Archive for the 'Green Card' Category

What is the difference between an employment authorization document and a greencard?




What is the difference between an employment authorization document and a greencard?

Immigration attorney answers your questions about work permits and greencards

What is the difference between an employment authorization document and a greencard?



What is the difference between an employment authorization document (EAD or work permit) and a greencard (lawful permanent residence)?

Earlier this week, a client’s question took me completely by surprise. The client said to me, if I have a work permit, why do I need a greencard? Sometimes, as an immigration lawyer, I forget to discuss some of the basic benefits and drawbacks of a client’s current status and the benefits and drawbacks of obtaining a greencard or naturalization. The differences between a work permit and a greencard are very important and certainly worthy of your attention.

A work permit is merely a TEMPORARY card that allows you to work legally in the U.S. temporarily. You cannot obtain a work permit by itself. A work permit is a benefit of some sort of underlying status.

For example, you cannot come to the U.S. and simply apply for a work permit just because you want to work in the U.S., you have to have an underlying right to obtain a work permit, some sort of employment visa or other ground. Accordingly, when the basis for your work permit finishes, your work permit also terminates. For example, if you have an employment visa and your visa expires, your work permit (which was obtained on the basis of that visa) also expires and you are left without the ability to work in the U.S.

By contrast, with a greencard, you are always allowed to work legally in the U.S. Your greencard is valid for ten years but even if the greencard card itself expires you are still considered a lawful permanent resident (“greencard holder”).

While a work permit is temporary, a greencard is considered permanent (note, it is possible to lose your greencard if you abandon the U.S., commit certain crimes, consider yourself a nonresident for tax purposes, or other grounds). A greencard is considered permanent because you will have it indefinitely unless you do something wrong deserving of losing it. This is in contrast to a work permit, which will terminate when the underlying basis expires.

Additionally, a work permit does not give you a basis to apply for naturalization (U.S. Citizenship). You must first be a lawful permanent resident (greencard holder) to apply for naturalization. Only U.S. Citizens can vote and unlike both holders of work permits and greencards, U.S. citizens generally can never be deported from the U.S. Again, only lawful permanent residents have the ability to qualify for naturalization, being the holder of a mere work permit is not enough.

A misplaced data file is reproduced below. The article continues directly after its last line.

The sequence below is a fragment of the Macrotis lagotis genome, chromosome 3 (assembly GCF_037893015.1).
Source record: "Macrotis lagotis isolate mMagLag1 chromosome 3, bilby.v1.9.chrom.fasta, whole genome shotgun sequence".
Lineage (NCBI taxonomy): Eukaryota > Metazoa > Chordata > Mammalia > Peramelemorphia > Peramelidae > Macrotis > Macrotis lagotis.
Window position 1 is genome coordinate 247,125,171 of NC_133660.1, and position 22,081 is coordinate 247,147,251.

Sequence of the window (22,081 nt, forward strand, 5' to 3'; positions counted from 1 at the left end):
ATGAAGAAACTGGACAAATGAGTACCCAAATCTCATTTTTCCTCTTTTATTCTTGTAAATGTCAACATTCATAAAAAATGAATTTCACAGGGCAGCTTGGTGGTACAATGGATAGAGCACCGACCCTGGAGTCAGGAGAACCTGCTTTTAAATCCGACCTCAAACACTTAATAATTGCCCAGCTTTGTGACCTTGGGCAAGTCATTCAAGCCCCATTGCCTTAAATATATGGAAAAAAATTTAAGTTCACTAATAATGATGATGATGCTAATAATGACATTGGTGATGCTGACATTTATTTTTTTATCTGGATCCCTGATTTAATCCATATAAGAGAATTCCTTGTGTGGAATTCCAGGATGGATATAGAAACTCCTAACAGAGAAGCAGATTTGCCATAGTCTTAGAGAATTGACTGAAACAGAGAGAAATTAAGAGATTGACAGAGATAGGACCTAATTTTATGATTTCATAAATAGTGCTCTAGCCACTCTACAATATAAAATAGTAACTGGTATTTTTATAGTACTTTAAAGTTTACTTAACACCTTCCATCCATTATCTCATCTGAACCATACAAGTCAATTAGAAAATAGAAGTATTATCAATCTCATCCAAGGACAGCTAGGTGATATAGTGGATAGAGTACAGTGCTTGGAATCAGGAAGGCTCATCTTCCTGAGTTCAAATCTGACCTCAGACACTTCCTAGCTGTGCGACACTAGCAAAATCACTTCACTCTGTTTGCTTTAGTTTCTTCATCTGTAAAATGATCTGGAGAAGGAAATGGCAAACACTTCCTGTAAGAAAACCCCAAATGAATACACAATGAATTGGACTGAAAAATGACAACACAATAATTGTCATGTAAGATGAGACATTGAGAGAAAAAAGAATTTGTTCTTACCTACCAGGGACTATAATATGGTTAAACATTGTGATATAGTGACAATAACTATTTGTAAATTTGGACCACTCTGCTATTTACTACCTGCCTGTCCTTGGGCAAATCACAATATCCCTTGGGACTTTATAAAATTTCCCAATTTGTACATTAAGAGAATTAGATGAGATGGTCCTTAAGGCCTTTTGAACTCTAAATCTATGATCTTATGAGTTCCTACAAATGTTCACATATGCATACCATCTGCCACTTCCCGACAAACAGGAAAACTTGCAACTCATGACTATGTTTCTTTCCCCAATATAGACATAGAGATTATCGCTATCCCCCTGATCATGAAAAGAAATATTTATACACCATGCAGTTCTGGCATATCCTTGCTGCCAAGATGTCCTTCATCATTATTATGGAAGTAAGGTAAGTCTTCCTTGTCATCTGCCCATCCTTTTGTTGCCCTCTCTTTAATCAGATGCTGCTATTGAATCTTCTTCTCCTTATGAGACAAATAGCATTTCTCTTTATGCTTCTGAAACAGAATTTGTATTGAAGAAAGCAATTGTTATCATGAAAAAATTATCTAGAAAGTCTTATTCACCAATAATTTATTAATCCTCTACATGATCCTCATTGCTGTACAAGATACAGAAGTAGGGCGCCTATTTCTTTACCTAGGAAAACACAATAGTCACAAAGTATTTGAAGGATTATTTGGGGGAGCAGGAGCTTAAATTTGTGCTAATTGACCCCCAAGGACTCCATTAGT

For any questions, call us at (916) 613-3553 so that we can schedule a consultation.

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Published by: The Ranchod Law Group





















Greencard vs. U.S. Citizenship FAQ




Greencard vs. U.S. Citizenship

Green Card FAQ

Greencard vs. U.S. Citizenship FAQ

Ultimately, many of our clients desire to become lawful permanent residents (greencard holders) or U.S. Citizens. Each status carries its own benefits. Here we will address the more common questions we hear in our practice from new greencard holders and naturalized U.S. Citizens.

Do I need a work permit?

Greencard holders and U.S. Citizens do not need a work permit to work legally in the U.S. As a greencard holder or U.S. Citizen you can prove your ability to work lawfully in the U.S. by showing an unrestricted Social Security card and your unexpired permanent resident card, US passport, or naturalization certificate, as applicable.

Do I need a travel permit to travel outside of the U.S.?

Greencard holders and U.S. Citizen do NOT need a travel permit, please see below for further details as applicable:

Greencard holders: In general, to travel to another country you will need to present a passport from your country of citizenship or your refugee travel document, and you will need to present a valid, unexpired greencard to return to the U.S. You must also pay attention to whether the foreign country you are visiting has any additional entry/exit requirements (such as a visa).

Note that as greencard holder you may be found to have abandoned your status as a lawful permanent resident if you spend too long abroad or otherwise indicate that your travel abroad is not of a brief or temporary nature. Please see our prior post on that topic.